The Best New Species of 2009

Each year the International Institute for Species Exploration announces a list of the Top 10 New Species for the preceding calendar year. Of the top 10 for 2009 are two deep-sea species. The Financial Times also list there top five deep-sea species.  Very cool even if all of them are vertebrates.

Bombardier Worm, Swima bombiviridis

Ventral view of Swima species 1 with three attached and two autotomized b-bombs. Image © 2004 Karen J. Osborn.

Ventral view of Swima species 1 with three attached and two autotomized b-bombs. Image © 2004 Karen J. Osborn.

Carnivorous Sponge, Chondrocladia (Meliiderma) turbiformis

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Chondrocladia lampadiglobas. Photo courtesy of MBARI and occurs in Claire Nouvian’s The Deep

Of course here at DSN, we have long known these species are the shiznit.  The carnivorous sponges made are #3 for the 27 best deep-sea species.

The number three slot is taken over by sponges that are not just happy with filter feeding.  These sponges have a taste for flesh…human flesh.  I jest, they don’t eat all humans just babies.  Seriously, these sponges go after tiny crustaceans which seem to be the tasty preference for many of the carnivores in the countdown.  From Dr. Vacelet, “The prey, mostly small crustaceans and other invertebrates provided with setae or thin appendages, is trapped on the surface of appendages of the sponges, which is lined by tiny hook-like spicules acting as Velcro. Then the cells of the sponge migrate towards the prey, and individually phagocytize and digest fragment of the prey.” The first species of this group was discovered recently in 1995 by scientists in French caves.  Since the initial discovery many more species have been discovered on the abyssal plains, seamounts, and virtually every other nook and cranny of the deep.  The four genera have quite different forms ranging from grass-like, to a candelabra shape, to my personal favorite a lollipop tree.

This carnivorous sponges are so cool they even grace my personal homepage. In August 2009, I also wrote about the bombardier worms.

Osborn et al. report in Science seven previously unknown species (0.7 to 3.6 inches) of annelid worms hailing from the deep pelagic (>1800m).  All the new species form a distinctive group within the Cirratuliformia,a recently proposed higher taxonomic group that encompases seven other groups currently recognized as families.  The species here fall in the currently described Acrocirridae but appear to be fairly genetically distinct from other known cirratuliforms. One of the really cool findings, in addition to the distinctive morphological adaptations of the group described below, is this would represent a third, and independent, invasion of the typically benthic, i.e. living in the mood ooze of the seefloor, cirratuliforms into the nice, clean pelagic realm.  It is not just taxonomy and genes that make this group special.  Scratch that.  It is all taxonomy and genes that make this group special!  Five of these species have pairs of oval-shaped organs evolved from branchaie, i.e. gills, that serve as green “bioluminescent bombs”.  These bombs can be dropped like depth charges, releasing brilliant flashes, and speculated to ward off encroaching predators. The presence of smaller B-Bombs are thought to imply that these species can regenerate them as needed.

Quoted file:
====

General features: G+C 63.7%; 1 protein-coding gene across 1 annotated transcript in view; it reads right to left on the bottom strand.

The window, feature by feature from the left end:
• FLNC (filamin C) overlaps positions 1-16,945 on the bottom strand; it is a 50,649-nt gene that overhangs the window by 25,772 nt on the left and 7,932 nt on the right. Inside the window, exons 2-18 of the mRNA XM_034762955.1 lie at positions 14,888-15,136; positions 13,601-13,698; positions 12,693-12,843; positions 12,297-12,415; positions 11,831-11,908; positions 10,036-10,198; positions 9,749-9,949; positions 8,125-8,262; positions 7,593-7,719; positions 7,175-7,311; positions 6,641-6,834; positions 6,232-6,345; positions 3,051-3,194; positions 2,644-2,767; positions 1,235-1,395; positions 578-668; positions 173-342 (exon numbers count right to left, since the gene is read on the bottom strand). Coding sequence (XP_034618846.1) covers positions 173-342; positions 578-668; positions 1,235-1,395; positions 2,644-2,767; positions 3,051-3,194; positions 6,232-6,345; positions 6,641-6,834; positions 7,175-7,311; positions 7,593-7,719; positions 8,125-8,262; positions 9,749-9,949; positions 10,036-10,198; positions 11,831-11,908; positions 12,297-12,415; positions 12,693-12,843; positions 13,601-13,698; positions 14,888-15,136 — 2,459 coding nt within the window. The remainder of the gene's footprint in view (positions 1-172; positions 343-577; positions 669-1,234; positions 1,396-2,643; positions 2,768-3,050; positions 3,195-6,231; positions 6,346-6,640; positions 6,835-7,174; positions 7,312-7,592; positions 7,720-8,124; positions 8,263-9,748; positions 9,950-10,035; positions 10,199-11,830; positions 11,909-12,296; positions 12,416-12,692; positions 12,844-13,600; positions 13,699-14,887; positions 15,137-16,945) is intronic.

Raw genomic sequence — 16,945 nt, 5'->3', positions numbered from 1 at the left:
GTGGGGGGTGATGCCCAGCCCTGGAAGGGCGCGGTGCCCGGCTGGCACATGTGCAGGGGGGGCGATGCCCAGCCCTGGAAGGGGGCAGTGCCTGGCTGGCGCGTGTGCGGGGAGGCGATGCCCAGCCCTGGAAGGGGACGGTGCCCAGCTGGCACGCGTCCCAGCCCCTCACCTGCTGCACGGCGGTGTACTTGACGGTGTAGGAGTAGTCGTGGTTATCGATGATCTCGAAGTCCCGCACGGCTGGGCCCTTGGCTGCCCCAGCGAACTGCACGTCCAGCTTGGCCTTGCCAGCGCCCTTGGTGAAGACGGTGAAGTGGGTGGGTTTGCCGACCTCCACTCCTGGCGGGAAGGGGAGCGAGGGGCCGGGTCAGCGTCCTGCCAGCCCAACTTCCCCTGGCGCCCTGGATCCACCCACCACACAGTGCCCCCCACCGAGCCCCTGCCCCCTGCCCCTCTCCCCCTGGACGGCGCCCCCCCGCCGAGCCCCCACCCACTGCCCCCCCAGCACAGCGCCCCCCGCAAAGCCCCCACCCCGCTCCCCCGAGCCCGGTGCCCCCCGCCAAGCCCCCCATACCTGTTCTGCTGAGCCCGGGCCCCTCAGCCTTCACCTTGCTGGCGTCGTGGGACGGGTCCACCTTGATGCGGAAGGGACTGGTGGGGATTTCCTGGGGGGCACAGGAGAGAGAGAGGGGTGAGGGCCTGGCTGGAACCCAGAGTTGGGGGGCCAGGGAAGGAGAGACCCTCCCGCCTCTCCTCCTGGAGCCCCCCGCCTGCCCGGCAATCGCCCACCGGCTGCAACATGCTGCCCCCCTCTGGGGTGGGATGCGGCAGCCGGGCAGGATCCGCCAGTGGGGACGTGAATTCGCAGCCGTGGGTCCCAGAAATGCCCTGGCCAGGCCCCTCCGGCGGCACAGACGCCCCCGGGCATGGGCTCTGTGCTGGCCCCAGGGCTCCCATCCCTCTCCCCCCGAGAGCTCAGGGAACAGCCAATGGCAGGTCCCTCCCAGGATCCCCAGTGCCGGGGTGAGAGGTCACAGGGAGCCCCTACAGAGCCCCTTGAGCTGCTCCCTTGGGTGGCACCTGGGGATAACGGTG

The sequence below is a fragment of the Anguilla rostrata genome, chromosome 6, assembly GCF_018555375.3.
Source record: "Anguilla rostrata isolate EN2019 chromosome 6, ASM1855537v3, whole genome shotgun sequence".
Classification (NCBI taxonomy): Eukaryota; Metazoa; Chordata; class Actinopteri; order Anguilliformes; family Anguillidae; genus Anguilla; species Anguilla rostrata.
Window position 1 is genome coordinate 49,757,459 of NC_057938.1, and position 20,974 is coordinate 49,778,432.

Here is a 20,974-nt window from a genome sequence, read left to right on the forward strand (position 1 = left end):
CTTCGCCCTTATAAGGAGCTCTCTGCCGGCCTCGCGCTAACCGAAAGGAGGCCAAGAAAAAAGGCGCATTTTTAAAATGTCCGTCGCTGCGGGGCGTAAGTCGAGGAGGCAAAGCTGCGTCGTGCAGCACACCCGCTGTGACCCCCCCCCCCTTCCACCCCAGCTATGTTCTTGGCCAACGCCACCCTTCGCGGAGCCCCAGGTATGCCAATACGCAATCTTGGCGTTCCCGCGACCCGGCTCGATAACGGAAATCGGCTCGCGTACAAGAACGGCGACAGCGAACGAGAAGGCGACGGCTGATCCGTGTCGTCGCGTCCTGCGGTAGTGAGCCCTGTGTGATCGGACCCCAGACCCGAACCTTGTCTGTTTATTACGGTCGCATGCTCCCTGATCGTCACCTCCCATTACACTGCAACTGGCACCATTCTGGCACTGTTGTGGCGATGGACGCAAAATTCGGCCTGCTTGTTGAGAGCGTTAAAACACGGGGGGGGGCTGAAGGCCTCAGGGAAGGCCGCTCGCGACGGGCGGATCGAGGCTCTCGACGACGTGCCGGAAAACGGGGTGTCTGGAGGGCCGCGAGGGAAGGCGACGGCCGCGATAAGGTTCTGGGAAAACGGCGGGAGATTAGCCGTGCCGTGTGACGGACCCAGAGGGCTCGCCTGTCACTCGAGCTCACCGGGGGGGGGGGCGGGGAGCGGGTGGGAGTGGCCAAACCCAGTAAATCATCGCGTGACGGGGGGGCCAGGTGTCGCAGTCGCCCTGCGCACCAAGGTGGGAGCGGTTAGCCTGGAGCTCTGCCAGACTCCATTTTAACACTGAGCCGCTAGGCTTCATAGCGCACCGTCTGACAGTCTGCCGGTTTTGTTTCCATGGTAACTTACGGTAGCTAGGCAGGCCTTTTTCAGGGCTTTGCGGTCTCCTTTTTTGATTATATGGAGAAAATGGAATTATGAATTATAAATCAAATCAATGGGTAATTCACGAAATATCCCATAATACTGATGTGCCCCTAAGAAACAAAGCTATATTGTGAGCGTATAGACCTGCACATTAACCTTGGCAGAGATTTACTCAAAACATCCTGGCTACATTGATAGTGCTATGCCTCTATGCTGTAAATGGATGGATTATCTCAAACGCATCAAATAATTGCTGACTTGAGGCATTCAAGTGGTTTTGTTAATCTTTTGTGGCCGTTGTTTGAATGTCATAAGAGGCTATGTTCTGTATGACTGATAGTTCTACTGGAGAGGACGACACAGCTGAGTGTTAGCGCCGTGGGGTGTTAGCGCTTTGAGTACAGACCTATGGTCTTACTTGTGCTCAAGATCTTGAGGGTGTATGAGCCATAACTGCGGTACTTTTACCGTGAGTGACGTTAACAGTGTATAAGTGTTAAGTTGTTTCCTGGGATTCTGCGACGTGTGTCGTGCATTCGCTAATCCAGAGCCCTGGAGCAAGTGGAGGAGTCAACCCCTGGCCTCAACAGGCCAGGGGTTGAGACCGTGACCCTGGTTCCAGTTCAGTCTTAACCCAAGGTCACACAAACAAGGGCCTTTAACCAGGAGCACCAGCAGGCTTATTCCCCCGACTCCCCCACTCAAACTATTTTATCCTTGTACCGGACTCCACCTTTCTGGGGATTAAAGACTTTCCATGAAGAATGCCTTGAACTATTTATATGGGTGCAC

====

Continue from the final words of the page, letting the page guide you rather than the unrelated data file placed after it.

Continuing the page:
Dr. M (1605 Posts)

Craig McClain is the Assistant Director of Science for the National Evolutionary Synthesis Center, created to facilitate research to address fundamental questions in evolutionary science. He has conducted deep-sea research for 11 years and published over 40 papers in the area. He has participated in dozens of expeditions taking him to the Antarctic and the most remote regions of the Pacific and Atlantic. Craig’s research focuses mainly on marine systems and particularly the biology of body size, biodiversity, and energy flow. He focuses often on deep-sea systems as a natural test of the consequences of energy limitation on biological systems. He is the author and chief editor of Deep-Sea News, a popular deep-sea themed blog, rated the number one ocean blog on the web and winner of numerous awards. Craig’s popular writing has been featured in Cosmos, Science Illustrated, American Scientist, Wired, Mental Floss, and the Open Lab: The Best Science Writing on the Web.





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